We all have heard of rigging accidents, injuries, and even fatalities that may have been prevented if the rigging gear and/or slings had been properly inspected before the shift began or during its use. However, I still find individuals who are not aware of the need to perform an initial inspection.

What is the initial inspection?

This is an inspection done by a designated person who is required per ASME B30.9 (slings), ASME B30.10 (hooks), and ASME B30.26 (rigging hardware) before use of any new, altered, modified, or repaired sling or rigging hardware.

If you ordered new slings or rigging hardware, wouldn’t you want to ensure you received the right product, correct capacity, make sure it has no defects, plus ensure it functions properly before you make it a permanent part of your rigging inventory or release for use in the field?

If the product was altered, modified or repaired (assuming the manufacturer allows), ASME states that a qualified person must first inspect the sling or rigging hardware to verify it does not constitute a hazard if used in the field.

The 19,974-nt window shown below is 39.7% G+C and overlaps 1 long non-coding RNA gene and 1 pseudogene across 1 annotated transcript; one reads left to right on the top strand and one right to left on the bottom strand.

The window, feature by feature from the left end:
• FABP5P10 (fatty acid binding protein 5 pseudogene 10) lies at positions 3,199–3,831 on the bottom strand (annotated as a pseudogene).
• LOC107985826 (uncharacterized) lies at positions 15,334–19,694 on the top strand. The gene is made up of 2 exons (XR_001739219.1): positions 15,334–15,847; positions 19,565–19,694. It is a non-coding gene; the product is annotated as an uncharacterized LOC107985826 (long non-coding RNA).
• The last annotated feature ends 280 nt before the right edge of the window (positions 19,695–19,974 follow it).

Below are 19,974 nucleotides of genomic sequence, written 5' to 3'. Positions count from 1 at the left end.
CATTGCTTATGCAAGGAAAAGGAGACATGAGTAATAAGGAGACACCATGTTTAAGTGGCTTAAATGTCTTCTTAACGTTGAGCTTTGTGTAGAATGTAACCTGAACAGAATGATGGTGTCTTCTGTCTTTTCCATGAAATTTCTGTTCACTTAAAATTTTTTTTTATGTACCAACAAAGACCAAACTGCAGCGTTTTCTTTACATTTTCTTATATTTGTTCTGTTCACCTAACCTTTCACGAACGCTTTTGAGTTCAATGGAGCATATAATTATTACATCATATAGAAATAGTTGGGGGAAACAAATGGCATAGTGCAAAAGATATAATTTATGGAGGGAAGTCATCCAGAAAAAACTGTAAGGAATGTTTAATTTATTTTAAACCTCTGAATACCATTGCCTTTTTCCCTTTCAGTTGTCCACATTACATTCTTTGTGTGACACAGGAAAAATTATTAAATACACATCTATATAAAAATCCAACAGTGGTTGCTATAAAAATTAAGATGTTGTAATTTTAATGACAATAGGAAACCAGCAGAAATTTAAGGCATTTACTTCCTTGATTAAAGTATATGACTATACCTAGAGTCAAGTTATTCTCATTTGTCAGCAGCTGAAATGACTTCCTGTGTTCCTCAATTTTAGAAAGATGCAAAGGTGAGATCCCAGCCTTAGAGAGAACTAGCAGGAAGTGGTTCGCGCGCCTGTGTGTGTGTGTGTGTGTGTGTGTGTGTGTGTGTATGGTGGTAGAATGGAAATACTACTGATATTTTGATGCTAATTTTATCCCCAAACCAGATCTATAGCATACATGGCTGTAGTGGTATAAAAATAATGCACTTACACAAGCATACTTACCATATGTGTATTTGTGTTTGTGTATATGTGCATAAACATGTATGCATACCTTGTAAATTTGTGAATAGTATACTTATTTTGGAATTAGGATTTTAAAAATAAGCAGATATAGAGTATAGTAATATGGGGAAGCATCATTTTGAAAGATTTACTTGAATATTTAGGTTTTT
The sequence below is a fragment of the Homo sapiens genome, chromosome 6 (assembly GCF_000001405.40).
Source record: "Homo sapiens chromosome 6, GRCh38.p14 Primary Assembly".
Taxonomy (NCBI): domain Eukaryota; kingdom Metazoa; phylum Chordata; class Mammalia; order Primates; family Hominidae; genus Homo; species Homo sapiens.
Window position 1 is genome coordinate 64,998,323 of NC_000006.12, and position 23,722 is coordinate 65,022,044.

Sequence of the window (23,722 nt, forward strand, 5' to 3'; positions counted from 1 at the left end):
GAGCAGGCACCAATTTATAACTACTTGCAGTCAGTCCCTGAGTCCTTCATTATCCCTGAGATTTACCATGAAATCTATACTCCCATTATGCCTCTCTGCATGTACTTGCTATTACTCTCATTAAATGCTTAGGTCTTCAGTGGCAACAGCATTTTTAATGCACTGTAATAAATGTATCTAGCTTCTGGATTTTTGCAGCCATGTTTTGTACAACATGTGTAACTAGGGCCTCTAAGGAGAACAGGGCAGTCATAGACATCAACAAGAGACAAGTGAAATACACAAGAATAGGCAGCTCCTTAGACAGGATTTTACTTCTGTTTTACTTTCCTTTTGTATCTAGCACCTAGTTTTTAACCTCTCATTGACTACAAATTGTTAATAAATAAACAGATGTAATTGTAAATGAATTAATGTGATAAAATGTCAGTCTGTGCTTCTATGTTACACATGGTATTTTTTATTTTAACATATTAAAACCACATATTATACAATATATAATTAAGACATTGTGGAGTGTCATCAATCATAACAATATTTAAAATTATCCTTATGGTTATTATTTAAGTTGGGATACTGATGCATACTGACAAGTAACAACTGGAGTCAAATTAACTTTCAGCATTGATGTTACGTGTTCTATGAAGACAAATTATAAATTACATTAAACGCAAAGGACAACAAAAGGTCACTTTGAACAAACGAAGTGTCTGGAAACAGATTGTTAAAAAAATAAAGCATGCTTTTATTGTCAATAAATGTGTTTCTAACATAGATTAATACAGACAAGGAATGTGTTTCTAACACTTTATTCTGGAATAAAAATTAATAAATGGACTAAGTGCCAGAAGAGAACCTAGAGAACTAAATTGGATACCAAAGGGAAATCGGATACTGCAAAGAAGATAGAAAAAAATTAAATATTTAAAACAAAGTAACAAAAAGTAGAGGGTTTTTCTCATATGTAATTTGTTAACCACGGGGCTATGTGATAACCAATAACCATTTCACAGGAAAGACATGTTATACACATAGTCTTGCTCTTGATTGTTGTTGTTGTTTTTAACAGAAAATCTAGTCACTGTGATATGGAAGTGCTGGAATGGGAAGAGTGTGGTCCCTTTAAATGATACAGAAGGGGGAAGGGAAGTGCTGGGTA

For the cranes, OSHA 1926.1412 (b)(1) also addresses the need for an initial inspection on the load hook after a repair or adjustment of equipment.

These are just a few of the things that come to mind when I think of the importance of making the initial inspection, a standard required procedure in the workplace. See OSHA and ASME for full details.

Written records

Did you know written records of the initial inspection are required per ASME B30.9 (2014) for alloy chain slings and metal mesh slings?

Rig safe!
– Danny

Danny’s Rigging Den is a blog series written by Danny Bishop, Crosby’s corporate director of value added training.